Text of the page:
It took James three nerve-racking years to settle his father's will before he assumed the more direct management role of president and publisher of the San Diego Union and San Diego Tribune. Over the course of the next five years, James invested virtually all the Copley Press's profits in four new production plants and two small California newspapers. He also acquired Los Angeles television station KCOP in 1953 for $1.37 million, and founded the Copley News Service, which by the late 1990s had offices in Washington D.C., Mexico City, Sacramento, Los Angeles, and Springfield, Illinois.
Perhaps impatient to collect his inheritance, Parisian William Copley sued to liquidate the company in 1955, accusing James of mismanaging their father's estate and its assets. James sold the Los Angeles TV station for $4 million (a handsome profit) in 1957 and bought out William's stake in 1959 for a total consideration of $11.8 million. The price valued the entire estate at over $26 million, more than five times the sum of Colonel Copley's estate in 1947. It was a powerful vindication of James' management skill, expertise that he would wield for another 24 years as head of the family empire.
Over the course of his newspaper career, James Copley increased chainwide circulation from 390,000 to 768,000. He started a film production company, a small book publisher, a scholarly journalism review, and acquired a resort hotel. During this period, he also moved the Copley Press headquarters from Illinois to California and inaugurated the "Ring of Truth" corporate logo. He died in 1973 after a lengthy illness, and his wife, Helen Kinney Copley, surprised many by assuming the presidency of the Copley Press.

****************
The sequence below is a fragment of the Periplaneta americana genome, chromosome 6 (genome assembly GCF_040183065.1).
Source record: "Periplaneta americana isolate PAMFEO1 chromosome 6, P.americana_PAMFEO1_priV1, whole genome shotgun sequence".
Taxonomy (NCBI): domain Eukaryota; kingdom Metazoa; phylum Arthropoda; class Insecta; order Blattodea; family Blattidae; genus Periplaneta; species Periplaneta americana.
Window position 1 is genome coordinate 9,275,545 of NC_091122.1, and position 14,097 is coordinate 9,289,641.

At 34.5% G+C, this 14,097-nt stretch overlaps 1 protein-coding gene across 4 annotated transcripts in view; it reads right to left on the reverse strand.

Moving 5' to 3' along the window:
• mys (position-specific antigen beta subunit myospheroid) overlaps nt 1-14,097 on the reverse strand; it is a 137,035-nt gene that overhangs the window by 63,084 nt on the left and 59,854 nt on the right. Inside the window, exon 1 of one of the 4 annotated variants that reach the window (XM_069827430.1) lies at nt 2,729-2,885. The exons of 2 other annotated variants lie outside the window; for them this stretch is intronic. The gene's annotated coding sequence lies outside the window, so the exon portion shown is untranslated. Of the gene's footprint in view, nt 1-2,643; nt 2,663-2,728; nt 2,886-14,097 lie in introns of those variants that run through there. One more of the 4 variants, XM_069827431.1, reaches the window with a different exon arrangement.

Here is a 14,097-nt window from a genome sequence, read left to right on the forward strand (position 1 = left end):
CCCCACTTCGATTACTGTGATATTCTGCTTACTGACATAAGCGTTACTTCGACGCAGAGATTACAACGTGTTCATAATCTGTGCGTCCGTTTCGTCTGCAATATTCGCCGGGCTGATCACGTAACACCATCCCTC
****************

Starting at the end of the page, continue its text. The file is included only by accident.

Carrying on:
Helen Takes the Helm in the 1970s
Described by Newsweek in 1975 as "a business novice who had been shielded from corporate life," Helen Kinney Copley had started her career at Copley Press as secretary to James. She held that position for 13 years before being "promoted" to spouse. After James' death, Helen quickly succeeded Robert Letts Jones, who had served as president since 1965. She would not only prove herself up to the task of running a cross-country newspaper empire, but would go on to become one of San Diego's most influential women.
It was not an easy career transition. Several of the company's operations were in the red, the widow owed millions in inheritance taxes, and her late husband had authorized a $40 million program of capital improvements. Within two years Helen Copley had decisively divested five dailies--including the Sacramento Union, which later went under--and nine weeklies, cut loose five percent of the work force, and sold off the corporate jet and Illinois real estate. Helen also revised the papers' famously conservative editorial stance, embracing investigative reporting and increasing coverage of women's and minorities' issues and the arts.
Mergers Mark 1990s
Ever since their induction into the Copley family of newspapers, The San Diego Union, a morning paper, and the San Diego Tribune, which came out in the afternoon, had shared a headquarters and several back-office functions such as advertising and distribution. Although the Tribune had two Pulitzer prizes to its credit, circulation declined from 133,000 in 1979 to 116,700 in 1991. That year, Helen Copley announced her intent to combine the two dailies as The San Diego Union-Tribune, a paper with both a morning and an afternoon edition, as of January 1992.
Copley Press acquired five more suburban Chicago newspapers in 1991 and took part in the development of a fiber-optic network in San Diego County in 1994. In 1996, Copley Press acquired two more Illinois newspapers, the Peoria Journal Star and the (Galesburg) Register-Mail, for a total of $174.5 million. Their combined daily circulation of over 100,000 increased the total daily circulation of Copley's eight Illinois newspapers to more than 300,000.
David, Helen's son by a first marriage who was later adopted by James Copley, became company president in 1988. By the time he celebrated his tenth anniversary in that position, his mother had made it clear that he would inherit the family business, as the 75-year-old chairman had "no plans to sell the company."
Principal Divisions: The San Diego Union-Tribune; The Daily Breeze (Torrance, Calif.); The Outlook (Santa Monica, Calif.); Borrego Sun (Borrego Springs, Calif.); The News-Pilot (San Pedro, Calif.); The Beacon News (Aurora, Ill.); The Herald News (Joliet, Ill.); The Register-Mail (Galesburg, Ill.); The Courier (Lincoln, Ill.); The News Sun (Waukegan, Ill.); The State Journal-Register (Springfield, Ill.); The Courier News (Elgin, Ill.); The Peoria Journal Star (Peoria, Ill.); SUN Publications (Naperville, Ill.).